Russian boy discovers 30,000 year old woolly Mammoth

An 11-year-old boy from a nomadic family in Russia's north has stumbled upon a massive well-preserved woolly mammoth, in what scientists describe as the best such discovery since 1901.

Yevgeny Salinder, whose family lives near a polar station in the northern Taimyr Peninsula, discovered the frozen prehistoric animal when he was strolling along the banks of the Yenisei River in late August.

Scientists soon reached the spot to examine the carcass, which has scraps of fur, plenty of flesh, an ear, a tusk, some bones and an intact reproductive organ.

The 15 - 16 year old mammoth was 6 feet 6 inches tall and weighed about 1,100 pounds, which will be unofficially called Zhenya ( after the nickname of the boy who discovered it), is supposed to have died about 30,000 years ago.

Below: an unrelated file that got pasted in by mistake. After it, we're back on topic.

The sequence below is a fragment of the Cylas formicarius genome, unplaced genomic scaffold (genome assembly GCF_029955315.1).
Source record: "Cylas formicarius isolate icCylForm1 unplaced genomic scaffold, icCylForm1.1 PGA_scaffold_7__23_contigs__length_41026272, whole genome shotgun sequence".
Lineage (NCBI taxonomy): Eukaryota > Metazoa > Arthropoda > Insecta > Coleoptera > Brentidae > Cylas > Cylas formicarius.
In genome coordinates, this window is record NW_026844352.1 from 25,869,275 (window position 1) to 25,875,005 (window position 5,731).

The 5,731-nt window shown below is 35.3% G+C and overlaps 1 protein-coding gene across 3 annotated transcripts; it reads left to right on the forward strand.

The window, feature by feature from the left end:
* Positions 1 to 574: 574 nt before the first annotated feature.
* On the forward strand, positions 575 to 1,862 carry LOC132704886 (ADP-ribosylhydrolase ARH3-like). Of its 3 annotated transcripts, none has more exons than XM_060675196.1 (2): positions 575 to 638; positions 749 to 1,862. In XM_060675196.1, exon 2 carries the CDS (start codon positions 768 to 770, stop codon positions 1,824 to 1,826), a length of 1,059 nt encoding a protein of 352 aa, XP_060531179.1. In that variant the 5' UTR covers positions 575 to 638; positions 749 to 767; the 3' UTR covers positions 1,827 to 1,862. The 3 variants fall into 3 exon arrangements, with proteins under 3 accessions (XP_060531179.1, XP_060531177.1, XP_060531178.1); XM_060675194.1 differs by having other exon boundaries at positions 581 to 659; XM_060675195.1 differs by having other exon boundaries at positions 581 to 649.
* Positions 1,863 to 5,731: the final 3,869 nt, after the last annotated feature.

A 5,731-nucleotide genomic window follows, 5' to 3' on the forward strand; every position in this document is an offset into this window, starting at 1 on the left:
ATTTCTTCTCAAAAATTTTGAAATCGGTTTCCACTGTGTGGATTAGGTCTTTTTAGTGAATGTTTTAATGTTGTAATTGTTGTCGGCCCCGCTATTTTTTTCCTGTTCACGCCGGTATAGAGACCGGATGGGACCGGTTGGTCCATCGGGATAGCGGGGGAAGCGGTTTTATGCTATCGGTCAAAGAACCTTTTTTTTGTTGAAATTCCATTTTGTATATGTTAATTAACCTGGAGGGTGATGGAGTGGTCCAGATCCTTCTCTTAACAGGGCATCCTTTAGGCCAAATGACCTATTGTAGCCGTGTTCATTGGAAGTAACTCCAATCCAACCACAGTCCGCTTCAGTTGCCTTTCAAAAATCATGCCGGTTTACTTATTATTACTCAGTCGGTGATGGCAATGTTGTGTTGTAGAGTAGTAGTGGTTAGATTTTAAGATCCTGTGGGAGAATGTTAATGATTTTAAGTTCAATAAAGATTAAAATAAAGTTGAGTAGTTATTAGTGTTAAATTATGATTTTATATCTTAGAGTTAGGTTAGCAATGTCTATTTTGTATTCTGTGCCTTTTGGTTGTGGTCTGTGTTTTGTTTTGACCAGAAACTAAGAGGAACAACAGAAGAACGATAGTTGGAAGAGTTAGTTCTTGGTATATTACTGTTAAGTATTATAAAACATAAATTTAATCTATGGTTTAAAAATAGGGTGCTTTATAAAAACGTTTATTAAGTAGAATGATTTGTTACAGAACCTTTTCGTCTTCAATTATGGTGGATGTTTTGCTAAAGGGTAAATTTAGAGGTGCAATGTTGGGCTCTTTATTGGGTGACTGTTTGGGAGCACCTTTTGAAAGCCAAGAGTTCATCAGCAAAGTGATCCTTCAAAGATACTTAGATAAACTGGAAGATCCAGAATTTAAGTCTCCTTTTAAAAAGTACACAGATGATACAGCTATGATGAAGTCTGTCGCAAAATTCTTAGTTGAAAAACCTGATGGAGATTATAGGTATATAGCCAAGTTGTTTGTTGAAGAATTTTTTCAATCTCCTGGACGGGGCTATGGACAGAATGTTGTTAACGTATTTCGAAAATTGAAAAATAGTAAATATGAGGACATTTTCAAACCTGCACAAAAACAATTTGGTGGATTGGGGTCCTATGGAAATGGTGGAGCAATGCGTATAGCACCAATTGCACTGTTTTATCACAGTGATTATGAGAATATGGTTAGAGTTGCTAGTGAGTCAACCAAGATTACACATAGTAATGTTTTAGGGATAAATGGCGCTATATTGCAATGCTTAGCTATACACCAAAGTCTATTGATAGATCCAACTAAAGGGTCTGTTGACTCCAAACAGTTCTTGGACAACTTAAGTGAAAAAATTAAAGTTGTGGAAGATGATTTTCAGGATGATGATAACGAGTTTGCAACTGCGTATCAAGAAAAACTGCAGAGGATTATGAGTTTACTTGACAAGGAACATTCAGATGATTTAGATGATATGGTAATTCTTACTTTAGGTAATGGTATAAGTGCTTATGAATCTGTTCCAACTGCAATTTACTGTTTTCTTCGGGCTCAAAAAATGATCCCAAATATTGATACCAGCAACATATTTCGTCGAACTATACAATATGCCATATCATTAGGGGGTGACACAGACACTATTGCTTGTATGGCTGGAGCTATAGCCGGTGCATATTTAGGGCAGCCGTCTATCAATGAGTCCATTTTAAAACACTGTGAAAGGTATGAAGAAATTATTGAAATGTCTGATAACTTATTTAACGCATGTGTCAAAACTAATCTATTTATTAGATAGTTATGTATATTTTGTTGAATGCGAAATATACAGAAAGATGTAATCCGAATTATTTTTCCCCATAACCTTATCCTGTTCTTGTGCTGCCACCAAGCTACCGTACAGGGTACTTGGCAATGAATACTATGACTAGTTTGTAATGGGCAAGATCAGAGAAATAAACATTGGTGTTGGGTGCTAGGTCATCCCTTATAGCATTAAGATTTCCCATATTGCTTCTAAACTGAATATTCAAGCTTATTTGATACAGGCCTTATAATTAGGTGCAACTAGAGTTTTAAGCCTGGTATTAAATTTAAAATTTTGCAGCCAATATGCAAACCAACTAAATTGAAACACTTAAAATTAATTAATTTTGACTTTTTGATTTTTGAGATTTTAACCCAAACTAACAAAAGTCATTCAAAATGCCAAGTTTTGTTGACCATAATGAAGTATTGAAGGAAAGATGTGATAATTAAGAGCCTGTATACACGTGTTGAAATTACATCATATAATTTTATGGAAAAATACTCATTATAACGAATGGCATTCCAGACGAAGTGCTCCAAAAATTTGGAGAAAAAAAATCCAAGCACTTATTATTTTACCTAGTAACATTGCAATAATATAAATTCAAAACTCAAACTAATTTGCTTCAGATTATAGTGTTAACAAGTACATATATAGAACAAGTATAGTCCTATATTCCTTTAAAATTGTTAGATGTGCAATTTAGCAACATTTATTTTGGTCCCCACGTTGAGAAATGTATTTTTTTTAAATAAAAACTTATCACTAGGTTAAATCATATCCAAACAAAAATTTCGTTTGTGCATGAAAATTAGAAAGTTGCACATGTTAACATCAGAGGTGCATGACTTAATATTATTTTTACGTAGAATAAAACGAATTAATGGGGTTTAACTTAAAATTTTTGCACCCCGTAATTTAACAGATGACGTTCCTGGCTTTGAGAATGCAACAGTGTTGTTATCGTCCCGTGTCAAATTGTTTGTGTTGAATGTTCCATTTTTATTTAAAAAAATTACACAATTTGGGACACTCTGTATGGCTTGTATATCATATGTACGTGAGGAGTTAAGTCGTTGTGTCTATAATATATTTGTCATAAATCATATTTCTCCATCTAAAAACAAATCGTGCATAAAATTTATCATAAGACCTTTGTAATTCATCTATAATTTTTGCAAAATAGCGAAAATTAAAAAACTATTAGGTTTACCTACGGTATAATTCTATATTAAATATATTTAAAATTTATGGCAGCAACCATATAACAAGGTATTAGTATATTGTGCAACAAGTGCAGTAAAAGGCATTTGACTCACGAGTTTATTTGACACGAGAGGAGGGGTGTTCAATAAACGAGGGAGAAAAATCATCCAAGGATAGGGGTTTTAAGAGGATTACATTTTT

The mammoth carcass will be transported to the Krasnoyarsk region and from there, to researchers in Moscow.

Global warming has thawed ground in northern Russia that is usually almost permanently frozen, leading to the discoveries of a number of mammoth remains.

The carcass will become an exhibit at the Taymyr Regional Studies Museum in Russia.